Guide to Royal Portrush Golf Club
Table of Contents
The classic, sandy links of Royal Portrush are widely considered to be a mere step or two from being the finest in the world. Amateurs and professionals alike admire the fast, challenging play offered by the uniquely wrinkled and cratered greens.
Two championship courses, the Dunluce and the Valley flow along the cliff tops where there are spectacular views of County Antrim’s coastal scenery. The distinct characteristics of each course perfectly complement the other presenting thrilling challenges to all who venture to play them.
Royal Portrush is steeped in tradition and in 2019 had the honour of hosting the Open Championship for the second time in its history. Many famous names have played at Royal Portrush including Jack Nicklaus, Arnold Palmer and Ernie Els.
Royal Portrush is now the home course of Darren Clarke, the Royal St.George’s Open Champion of 2011.
The Original Links
Royal Portrush was established in May 1888 under the name of the County Club. Within a year the nine holes of the original course had doubled to eighteen and were situated on land that lies just to the south-west of the current links.
By 1890, the strong potential of the course was evident, and the club was prompted to invite the legendary St. Andrew’s golfer, Old Tom Morris, to restructure the layout.
Although Old Tom, a four-time Open Championship winner, was then aged sixty-nine, his smart design and innovative approach to maintaining the greens was to set the club on its path to success.
Just two years later in 1892, Royal Portrush hosted its first prestigious tournament, the Irish Open Amateur Championship. The event drew the attention of the Duke of York, and the course duly became known as the Royal County Club.
By 1895 the patronage of the Prince of Wales, the future King Edward VII, had been secured and the links were renamed in his honour as the Royal Portrush Golf Club.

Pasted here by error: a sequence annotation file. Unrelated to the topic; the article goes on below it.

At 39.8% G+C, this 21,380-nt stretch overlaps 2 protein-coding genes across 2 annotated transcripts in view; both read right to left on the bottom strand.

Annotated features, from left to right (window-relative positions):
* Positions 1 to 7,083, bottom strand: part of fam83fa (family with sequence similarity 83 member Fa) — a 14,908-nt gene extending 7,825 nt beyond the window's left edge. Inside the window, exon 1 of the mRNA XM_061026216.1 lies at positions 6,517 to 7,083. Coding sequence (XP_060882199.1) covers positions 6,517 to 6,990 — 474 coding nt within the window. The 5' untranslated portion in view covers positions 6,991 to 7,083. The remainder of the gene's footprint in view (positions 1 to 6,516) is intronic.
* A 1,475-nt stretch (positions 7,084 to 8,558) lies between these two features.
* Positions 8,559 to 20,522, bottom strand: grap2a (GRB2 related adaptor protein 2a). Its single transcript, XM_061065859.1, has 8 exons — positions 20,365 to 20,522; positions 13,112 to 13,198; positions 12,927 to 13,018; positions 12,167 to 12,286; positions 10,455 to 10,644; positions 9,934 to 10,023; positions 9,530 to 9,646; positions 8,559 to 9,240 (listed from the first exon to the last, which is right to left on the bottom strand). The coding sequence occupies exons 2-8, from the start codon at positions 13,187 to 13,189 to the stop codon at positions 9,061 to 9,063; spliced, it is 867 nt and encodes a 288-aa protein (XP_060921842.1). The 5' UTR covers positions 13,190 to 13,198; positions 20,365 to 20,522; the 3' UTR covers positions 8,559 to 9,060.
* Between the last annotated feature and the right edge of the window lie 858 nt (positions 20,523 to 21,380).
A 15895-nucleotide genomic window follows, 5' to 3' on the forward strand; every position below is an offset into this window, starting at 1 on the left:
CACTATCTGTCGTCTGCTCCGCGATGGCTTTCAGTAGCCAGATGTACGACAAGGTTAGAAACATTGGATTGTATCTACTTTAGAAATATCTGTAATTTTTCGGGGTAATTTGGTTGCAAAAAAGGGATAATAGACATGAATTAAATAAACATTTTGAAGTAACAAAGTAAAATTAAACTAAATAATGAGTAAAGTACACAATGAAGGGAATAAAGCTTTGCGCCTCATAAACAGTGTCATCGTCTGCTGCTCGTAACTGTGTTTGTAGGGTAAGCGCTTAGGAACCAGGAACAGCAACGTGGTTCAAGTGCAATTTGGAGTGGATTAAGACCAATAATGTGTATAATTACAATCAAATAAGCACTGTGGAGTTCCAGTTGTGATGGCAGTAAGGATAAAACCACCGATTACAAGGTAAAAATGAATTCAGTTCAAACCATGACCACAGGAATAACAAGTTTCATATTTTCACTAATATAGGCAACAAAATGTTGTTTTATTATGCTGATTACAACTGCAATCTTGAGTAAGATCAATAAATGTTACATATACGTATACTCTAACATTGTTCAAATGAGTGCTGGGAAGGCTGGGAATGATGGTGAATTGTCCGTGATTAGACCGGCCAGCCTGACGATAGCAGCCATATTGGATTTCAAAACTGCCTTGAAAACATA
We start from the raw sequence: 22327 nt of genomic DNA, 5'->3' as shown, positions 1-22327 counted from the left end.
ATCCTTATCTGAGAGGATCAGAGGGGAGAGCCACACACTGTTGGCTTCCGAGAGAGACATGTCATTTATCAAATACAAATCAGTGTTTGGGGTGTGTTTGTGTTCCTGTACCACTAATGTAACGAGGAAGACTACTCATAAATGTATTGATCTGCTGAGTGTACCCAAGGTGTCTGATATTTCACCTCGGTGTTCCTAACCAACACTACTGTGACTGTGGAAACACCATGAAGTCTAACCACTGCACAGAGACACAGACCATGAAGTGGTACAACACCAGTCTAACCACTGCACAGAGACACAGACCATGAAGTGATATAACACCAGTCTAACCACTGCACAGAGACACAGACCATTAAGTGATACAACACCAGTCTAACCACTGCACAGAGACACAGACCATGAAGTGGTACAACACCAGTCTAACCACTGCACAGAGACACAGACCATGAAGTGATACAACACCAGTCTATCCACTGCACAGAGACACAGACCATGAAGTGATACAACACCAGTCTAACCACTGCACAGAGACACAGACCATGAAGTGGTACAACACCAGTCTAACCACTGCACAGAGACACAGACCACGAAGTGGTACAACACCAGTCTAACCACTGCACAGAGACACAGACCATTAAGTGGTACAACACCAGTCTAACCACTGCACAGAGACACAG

The Course Redesign of 1929
The Irish Open Championship was launched in 1927 and was scheduled to be played at Royal Portrush in 1930. Eager to provide a tough challenge, the club embarked on an ambitious project to completely redesign the links.
The famous golf course architect, Harry S. Colt, was commissioned to create two new links, the Dunluce and the Valley. Colt was primarily known for designing inland courses around the world, but his coastal links at Portrush proved to be a resounding success.
The 1930 Irish Open was won by thirty-five-year-old Charles Whitcombe, one of three brothers who dominated golf during the nineteen-thirties.
Royal Portrush became the host of three more Irish Open Championships in 1937, 1947 and 2012. The club has regularly staged a variety of prestigious tournaments including Amateur Championships and the Senior British Open from 1995 to 1999 and again in 2004.
However, the ultimate accolade for the club was its hosting of the Open Championship in 1951, a feat which wouldn’t be repeated until 2019.
Changes to the Course for 2019
Royal Portrush was determined to have the links performing at their finest for the 148th Open Championship in 2019 and enlisted Martin Ebert to conduct some alterations.
Ebert was aware of the difficulty of improving yet preserving Colt’s famous links but was encouraged by the 1946 adjustments that had been made by club regulars, Sir Anthony Babington and P.G. Stevenson.
It was decided that the 17th and 18th holes, the Glenarm and the Greenaway respectively, didn’t do justice to the Dunluce course. The Valley links provided extra land to create two new holes which were then allotted the numbers of seven and eight.
The rest of Colt’s original hole layout from seven to sixteen was then adjusted to create a more challenging finish from nine to eighteen. Three new bunkers were included making a new total of sixty-two.
A further 200 yards (180m) was added to the course to create a maximum length of 7,337 yards (6709m) reducing the total par by one to 72.
Ebert also improved Colt’s original Valley course with the addition of new holes at the fifteenth, seventeenth and eighteenth greens.
A Tale of Two Open Championships
The Open Champion of 1951 was thirty-five-year-old Max Faulkner of England who beat his Argentinian opponent, Antonio Cerda, by two strokes.
Max, the son of a professional golfer, kept the Portrush crowds entertained with his sparkling wit which included signing autographs as ‘The Champion’ before the game had even reached its closing stages. He also demonstrated an adept use of his customised golf clubs. The Open Championship was to be Max’s only major title.